If I have been able to see further, it was only because I stood
on the shoulders of giants. -- Isaac Newton

Roel Schroeven
Feb 4 '07 #7

P: n/a
This seems to be clever to use reference for list.

Is it unique to Python?

How about the traditional programming languages like C, Pascal or C++?

"Roel Schroeven" <rs****************@fastmail.fmwrote in message
news:qx**********************@phobos.telenet-ops.be...
Dongsheng Ruan schreef:
>"Roel Schroeven" <rs****************@fastmail.fmwrote in message
news:vc**********************@phobos.telenet-ops.be...
>>Ruan schreef:
Then how about Python's list?

What is done exactly when list.append is executed?

For list, is there another larger list initialized and the contents
from the old list is copied to it together with the new appended list?
>>I'm not sure, but I think each time the list needs to grow, it doubles
in size. That leaves room to add a number of elements before the
allocated space needs to grow again. It's a frequently used approach,
since it is quite efficient and the memory needed is never double the
amount of memory strictly needed for the elements of the list.
You mentioned "it doubles in size".

Are you saying that a new double sized array is allocated and the
contents of the old list is copied there?

Then the old list is freed from memory?

It seems to be what is called amortized constant.

Say the list size is 100, before it is fully used, the append takes
O(1) time. But for the 101th element, the time will be O(100+1), and
then from then on, it is O(1) again. Like John Machin said in the
previous post?

But on average, it is O(1). I guess this is the amortized constant.
Isn't it?

I think so, more or less, but as I said I'm not entirely sure about how
Python handles lists.

One thing to keep in mind is that the list (like any other Python data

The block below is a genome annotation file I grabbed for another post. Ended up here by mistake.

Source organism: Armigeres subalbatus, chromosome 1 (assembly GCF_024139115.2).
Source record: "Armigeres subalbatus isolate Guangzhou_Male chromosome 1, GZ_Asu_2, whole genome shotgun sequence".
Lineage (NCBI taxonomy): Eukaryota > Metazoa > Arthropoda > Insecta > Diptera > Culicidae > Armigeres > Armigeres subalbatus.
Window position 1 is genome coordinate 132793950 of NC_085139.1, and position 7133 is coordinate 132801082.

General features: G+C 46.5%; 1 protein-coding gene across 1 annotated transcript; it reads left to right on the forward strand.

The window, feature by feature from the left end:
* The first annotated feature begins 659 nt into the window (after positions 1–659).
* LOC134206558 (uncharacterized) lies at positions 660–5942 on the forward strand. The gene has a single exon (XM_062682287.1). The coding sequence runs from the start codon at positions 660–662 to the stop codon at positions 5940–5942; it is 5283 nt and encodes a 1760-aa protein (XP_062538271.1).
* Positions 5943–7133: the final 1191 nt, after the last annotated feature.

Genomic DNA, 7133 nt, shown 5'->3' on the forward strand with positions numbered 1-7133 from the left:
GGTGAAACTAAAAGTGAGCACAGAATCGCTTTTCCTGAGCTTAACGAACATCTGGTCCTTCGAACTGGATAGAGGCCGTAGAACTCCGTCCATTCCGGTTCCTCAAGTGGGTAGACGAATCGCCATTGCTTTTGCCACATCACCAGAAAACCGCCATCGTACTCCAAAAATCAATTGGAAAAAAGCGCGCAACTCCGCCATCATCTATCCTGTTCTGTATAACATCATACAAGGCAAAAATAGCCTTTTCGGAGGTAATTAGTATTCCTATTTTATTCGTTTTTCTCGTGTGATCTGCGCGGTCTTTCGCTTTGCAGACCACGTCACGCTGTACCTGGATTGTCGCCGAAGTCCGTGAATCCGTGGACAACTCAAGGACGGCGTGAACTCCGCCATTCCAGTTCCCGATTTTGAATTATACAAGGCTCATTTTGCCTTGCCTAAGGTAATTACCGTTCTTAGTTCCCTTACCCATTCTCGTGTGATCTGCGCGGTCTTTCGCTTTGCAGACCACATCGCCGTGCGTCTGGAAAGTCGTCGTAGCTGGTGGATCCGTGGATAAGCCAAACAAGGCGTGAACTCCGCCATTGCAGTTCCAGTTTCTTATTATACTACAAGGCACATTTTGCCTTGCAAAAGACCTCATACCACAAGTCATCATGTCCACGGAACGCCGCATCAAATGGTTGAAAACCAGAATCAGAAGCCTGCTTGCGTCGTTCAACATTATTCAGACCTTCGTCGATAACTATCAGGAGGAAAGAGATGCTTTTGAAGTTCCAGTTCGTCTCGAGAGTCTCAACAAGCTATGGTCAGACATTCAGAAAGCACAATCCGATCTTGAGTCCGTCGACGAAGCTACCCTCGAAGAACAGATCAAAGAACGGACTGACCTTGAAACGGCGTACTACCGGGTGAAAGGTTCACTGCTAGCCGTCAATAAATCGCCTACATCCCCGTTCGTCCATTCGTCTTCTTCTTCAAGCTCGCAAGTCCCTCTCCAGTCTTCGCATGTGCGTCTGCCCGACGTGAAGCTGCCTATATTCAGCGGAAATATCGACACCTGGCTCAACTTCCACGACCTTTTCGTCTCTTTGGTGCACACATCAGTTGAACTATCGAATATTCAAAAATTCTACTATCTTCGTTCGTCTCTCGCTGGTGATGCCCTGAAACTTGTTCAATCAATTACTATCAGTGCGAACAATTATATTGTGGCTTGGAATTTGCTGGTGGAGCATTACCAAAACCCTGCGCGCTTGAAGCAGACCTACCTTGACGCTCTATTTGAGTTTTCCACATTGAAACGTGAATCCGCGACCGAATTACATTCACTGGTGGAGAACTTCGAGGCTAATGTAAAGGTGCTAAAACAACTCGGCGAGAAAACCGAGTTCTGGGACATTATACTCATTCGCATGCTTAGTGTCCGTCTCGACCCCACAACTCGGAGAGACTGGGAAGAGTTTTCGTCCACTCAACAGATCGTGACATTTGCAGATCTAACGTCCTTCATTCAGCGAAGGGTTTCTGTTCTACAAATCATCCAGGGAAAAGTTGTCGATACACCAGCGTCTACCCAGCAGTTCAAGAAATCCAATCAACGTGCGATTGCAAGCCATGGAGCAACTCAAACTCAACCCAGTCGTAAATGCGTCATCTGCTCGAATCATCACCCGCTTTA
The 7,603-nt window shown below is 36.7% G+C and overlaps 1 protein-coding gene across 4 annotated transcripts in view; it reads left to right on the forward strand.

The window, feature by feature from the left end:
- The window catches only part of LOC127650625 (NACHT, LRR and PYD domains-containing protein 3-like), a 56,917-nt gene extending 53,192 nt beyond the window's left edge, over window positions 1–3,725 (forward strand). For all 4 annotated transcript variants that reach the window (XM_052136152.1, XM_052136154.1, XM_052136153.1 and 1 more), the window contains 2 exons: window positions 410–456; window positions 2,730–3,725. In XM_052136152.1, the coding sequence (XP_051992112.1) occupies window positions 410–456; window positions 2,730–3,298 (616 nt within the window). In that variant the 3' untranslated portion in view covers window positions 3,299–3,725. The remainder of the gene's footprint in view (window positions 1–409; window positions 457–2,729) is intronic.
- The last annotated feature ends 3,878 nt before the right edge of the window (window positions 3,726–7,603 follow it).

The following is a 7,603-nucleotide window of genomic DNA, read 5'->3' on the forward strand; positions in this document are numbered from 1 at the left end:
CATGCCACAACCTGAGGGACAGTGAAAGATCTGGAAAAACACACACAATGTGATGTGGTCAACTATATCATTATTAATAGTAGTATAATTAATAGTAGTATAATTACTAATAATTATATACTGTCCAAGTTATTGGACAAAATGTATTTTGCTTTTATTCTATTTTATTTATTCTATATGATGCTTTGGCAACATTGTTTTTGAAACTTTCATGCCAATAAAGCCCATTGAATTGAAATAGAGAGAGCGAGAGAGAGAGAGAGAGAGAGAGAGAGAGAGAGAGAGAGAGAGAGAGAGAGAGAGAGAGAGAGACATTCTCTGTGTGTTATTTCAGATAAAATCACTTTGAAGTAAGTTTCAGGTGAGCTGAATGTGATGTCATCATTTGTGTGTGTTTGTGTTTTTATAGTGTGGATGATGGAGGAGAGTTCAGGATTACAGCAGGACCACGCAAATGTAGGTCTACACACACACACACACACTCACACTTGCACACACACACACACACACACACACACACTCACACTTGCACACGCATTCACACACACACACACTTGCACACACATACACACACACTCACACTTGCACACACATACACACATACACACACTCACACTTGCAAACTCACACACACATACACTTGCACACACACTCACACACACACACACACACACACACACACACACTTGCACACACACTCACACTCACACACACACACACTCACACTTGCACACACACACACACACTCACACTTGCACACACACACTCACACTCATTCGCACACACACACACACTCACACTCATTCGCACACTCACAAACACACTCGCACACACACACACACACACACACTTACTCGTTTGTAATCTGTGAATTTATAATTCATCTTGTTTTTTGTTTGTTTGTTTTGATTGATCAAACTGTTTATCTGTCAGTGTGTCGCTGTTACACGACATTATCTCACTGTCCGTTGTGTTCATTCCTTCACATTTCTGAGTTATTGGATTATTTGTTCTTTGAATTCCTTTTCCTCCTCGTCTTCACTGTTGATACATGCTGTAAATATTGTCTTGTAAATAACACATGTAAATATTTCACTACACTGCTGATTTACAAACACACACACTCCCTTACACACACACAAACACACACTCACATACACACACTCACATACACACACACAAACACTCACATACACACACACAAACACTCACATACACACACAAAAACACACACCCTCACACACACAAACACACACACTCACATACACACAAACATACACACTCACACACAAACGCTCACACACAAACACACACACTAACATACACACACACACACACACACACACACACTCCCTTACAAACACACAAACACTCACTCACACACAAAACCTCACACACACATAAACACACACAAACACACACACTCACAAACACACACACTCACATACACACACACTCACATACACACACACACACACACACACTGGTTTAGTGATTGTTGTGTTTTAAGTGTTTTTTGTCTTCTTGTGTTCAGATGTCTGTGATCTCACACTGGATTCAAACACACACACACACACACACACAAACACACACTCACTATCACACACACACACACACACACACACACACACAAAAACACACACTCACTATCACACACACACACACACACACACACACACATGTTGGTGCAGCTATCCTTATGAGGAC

structure) doesn't store the objects themselves; it only stores references
to the objects. If the list needs to be copied, only the references are
copied; the objects themselves can stay where they are. For small objects
this doesn't make much difference, but if the objects grow larger it gets
much more efficient if you only have to move the references around.

--
If I have been able to see further, it was only because I stood
on the shoulders of giants. -- Isaac Newton

Roel Schroeven

Feb 4 '07 #8

P: n/a
In <eq***********@netnews.upenn.edu>, Dongsheng Ruan wrote:
This seems to be clever to use reference for list.

Is it unique to Python?
No of course not. Java is very similar in only passing references around
for objects. And `ArrayList` and `Vector` behave similar to Python lists.
How about the traditional programming languages like C, Pascal or C++?
For a start they don't have a built in list type. C and Pascal don't even
have one in the standard library. C++ has STL vectors and if you, the
programmer, decide to store pointers in it instead of structures or
objects then you have something like Python's list type.

Ciao,
Marc 'BlackJack' Rintsch
Feb 4 '07 #9

P: n/a
On 2007-02-04, Marc 'BlackJack' Rintsch <bj****@gmx.netwrote:
>How about the traditional programming languages like C, Pascal
or C++?

For a start they don't have a built in list type. C and Pascal
don't even have one in the standard library. C++ has STL
vectors and if you, the programmer, decide to store pointers in
it instead of structures or objects then you have something
like Python's list type.
You need to store some form of smart pointer (rather than a bare
pointer) in C++ standard containers in order to avoid heart, head
and stomach aches. A reference counted pointer type will come
fairly close to Python semantics.

--
Neil Cerutti
Eddie Robinson is about one word: winning and losing. --Eddie Robinson's agent
Paul Collier
Feb 5 '07 #10

P: n/a
En Sat, 03 Feb 2007 21:34:19 -0300, Dongsheng Ruan <ru**@jcmills.com>
escribió:
This seems to be clever to use reference for list.

Is it unique to Python?

How about the traditional programming languages like C, Pascal or C++?
Python is written in C - so obviously it can be done in plain C.
Delphi (Pascal) has a similar thing; lists hold only a reference to the
object, and grow in discrete steps when needed.
And in C++ you have several container variants in the STL to choose from.
In all cases, there is a library behind, and a fairly good amount of code.
The good news is that it's already done for python: you get a lot of data
structures ready to use in Python.

--
Gabriel Genellina

Feb 6 '07 #11